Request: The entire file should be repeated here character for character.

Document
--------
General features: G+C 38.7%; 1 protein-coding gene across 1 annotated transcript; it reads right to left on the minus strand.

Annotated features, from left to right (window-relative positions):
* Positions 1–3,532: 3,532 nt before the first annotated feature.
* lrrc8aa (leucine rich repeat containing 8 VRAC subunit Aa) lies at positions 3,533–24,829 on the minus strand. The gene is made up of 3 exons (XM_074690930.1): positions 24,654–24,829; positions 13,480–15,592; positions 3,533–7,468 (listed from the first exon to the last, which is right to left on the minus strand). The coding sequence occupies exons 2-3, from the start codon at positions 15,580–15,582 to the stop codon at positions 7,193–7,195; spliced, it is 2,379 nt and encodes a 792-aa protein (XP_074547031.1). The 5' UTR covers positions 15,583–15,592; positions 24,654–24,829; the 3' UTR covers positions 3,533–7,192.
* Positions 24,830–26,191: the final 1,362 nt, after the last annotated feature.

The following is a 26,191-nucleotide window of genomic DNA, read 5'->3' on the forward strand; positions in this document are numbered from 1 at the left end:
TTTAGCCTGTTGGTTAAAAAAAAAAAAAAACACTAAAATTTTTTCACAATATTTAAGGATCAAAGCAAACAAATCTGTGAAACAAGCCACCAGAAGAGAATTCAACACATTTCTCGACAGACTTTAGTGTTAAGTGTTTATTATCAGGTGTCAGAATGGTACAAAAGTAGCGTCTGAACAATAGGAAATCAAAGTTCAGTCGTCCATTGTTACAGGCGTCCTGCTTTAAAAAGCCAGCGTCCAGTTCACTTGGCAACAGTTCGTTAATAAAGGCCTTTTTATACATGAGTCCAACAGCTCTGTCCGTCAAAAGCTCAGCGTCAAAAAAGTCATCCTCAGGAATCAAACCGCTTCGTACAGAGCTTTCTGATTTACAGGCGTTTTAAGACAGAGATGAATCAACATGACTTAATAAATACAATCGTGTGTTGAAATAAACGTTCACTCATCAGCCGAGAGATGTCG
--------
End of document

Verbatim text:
General features: G+C 38.7%; 1 protein-coding gene across 1 annotated transcript; it reads right to left on the minus strand.

Annotated features, from left to right (window-relative positions):
* Positions 1–3,532: 3,532 nt before the first annotated feature.
* lrrc8aa (leucine rich repeat containing 8 VRAC subunit Aa) lies at positions 3,533–24,829 on the minus strand. The gene is made up of 3 exons (XM_074690930.1): positions 24,654–24,829; positions 13,480–15,592; positions 3,533–7,468 (listed from the first exon to the last, which is right to left on the minus strand). The coding sequence occupies exons 2-3, from the start codon at positions 15,580–15,582 to the stop codon at positions 7,193–7,195; spliced, it is 2,379 nt and encodes a 792-aa protein (XP_074547031.1). The 5' UTR covers positions 15,583–15,592; positions 24,654–24,829; the 3' UTR covers positions 3,533–7,192.
* Positions 24,830–26,191: the final 1,362 nt, after the last annotated feature.

The following is a 26,191-nucleotide window of genomic DNA, read 5'->3' on the forward strand; positions in this document are numbered from 1 at the left end:
TTTAGCCTGTTGGTTAAAAAAAAAAAAAAACACTAAAATTTTTTCACAATATTTAAGGATCAAAGCAAACAAATCTGTGAAACAAGCCACCAGAAGAGAATTCAACACATTTCTCGACAGACTTTAGTGTTAAGTGTTTATTATCAGGTGTCAGAATGGTACAAAAGTAGCGTCTGAACAATAGGAAATCAAAGTTCAGTCGTCCATTGTTACAGGCGTCCTGCTTTAAAAAGCCAGCGTCCAGTTCACTTGGCAACAGTTCGTTAATAAAGGCCTTTTTATACATGAGTCCAACAGCTCTGTCCGTCAAAAGCTCAGCGTCAAAAAAGTCATCCTCAGGAATCAAACCGCTTCGTACAGAGCTTTCTGATTTACAGGCGTTTTAAGACAGAGATGAATCAACATGACTTAATAAATACAATCGTGTGTTGAAATAAACGTTCACTCATCAGCCGAGAGATGTCG